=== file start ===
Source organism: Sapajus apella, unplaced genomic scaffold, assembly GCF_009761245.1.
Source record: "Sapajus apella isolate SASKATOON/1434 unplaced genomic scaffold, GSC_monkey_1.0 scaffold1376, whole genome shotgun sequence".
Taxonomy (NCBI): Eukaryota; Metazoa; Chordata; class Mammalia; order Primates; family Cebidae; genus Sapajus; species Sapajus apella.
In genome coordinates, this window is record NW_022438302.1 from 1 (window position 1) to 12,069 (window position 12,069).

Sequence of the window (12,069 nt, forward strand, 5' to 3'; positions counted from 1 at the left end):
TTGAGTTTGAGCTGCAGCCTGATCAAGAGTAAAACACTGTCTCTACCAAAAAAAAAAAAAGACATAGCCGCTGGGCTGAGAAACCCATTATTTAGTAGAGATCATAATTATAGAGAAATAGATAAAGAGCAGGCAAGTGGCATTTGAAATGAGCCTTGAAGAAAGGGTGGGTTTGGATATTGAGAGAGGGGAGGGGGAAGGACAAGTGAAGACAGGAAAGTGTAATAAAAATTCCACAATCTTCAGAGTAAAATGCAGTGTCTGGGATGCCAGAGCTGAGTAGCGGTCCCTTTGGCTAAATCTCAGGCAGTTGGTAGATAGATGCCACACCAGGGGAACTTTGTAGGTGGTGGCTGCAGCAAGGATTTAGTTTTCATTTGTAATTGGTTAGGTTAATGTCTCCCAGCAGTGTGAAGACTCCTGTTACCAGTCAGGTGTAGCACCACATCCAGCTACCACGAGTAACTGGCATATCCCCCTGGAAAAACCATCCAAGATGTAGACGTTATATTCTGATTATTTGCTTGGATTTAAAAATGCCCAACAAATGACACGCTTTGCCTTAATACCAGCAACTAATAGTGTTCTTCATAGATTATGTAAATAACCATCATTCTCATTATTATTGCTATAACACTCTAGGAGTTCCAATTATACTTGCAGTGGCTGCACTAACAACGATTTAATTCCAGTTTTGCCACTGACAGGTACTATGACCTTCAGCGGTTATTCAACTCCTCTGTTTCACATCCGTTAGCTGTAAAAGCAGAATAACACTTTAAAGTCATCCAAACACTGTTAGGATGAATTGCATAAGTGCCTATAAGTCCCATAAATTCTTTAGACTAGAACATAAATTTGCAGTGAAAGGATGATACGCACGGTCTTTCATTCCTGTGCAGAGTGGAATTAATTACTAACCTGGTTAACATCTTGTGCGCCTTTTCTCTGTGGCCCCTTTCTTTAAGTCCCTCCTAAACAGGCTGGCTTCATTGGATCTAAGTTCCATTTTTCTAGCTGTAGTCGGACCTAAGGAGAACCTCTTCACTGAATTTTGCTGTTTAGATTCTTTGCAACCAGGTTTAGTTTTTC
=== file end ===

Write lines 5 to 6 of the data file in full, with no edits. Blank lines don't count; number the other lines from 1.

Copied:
Sequence of the window (12,069 nt, forward strand, 5' to 3'; positions counted from 1 at the left end):
TTGAGTTTGAGCTGCAGCCTGATCAAGAGTAAAACACTGTCTCTACCAAAAAAAAAAAAAGACATAGCCGCTGGGCTGAGAAACCCATTATTTAGTAGAGATCATAATTATAGAGAAATAGATAAAGAGCAGGCAAGTGGCATTTGAAATGAGCCTTGAAGAAAGGGTGGGTTTGGATATTGAGAGAGGGGAGGGGGAAGGACAAGTGAAGACAGGAAAGTGTAATAAAAATTCCACAATCTTCAGAGTAAAATGCAGTGTCTGGGATGCCAGAGCTGAGTAGCGGTCCCTTTGGCTAAATCTCAGGCAGTTGGTAGATAGATGCCACACCAGGGGAACTTTGTAGGTGGTGGCTGCAGCAAGGATTTAGTTTTCATTTGTAATTGGTTAGGTTAATGTCTCCCAGCAGTGTGAAGACTCCTGTTACCAGTCAGGTGTAGCACCACATCCAGCTACCACGAGTAACTGGCATATCCCCCTGGAAAAACCATCCAAGATGTAGACGTTATATTCTGATTATTTGCTTGGATTTAAAAATGCCCAACAAATGACACGCTTTGCCTTAATACCAGCAACTAATAGTGTTCTTCATAGATTATGTAAATAACCATCATTCTCATTATTATTGCTATAACACTCTAGGAGTTCCAATTATACTTGCAGTGGCTGCACTAACAACGATTTAATTCCAGTTTTGCCACTGACAGGTACTATGACCTTCAGCGGTTATTCAACTCCTCTGTTTCACATCCGTTAGCTGTAAAAGCAGAATAACACTTTAAAGTCATCCAAACACTGTTAGGATGAATTGCATAAGTGCCTATAAGTCCCATAAATTCTTTAGACTAGAACATAAATTTGCAGTGAAAGGATGATACGCACGGTCTTTCATTCCTGTGCAGAGTGGAATTAATTACTAACCTGGTTAACATCTTGTGCGCCTTTTCTCTGTGGCCCCTTTCTTTAAGTCCCTCCTAAACAGGCTGGCTTCATTGGATCTAAGTTCCATTTTTCTAGCTGTAGTCGGACCTAAGGAGAACCTCTTCACTGAATTTTGCTGTTTAGATTCTTTGCAACCAGGTTTAGTTTTTC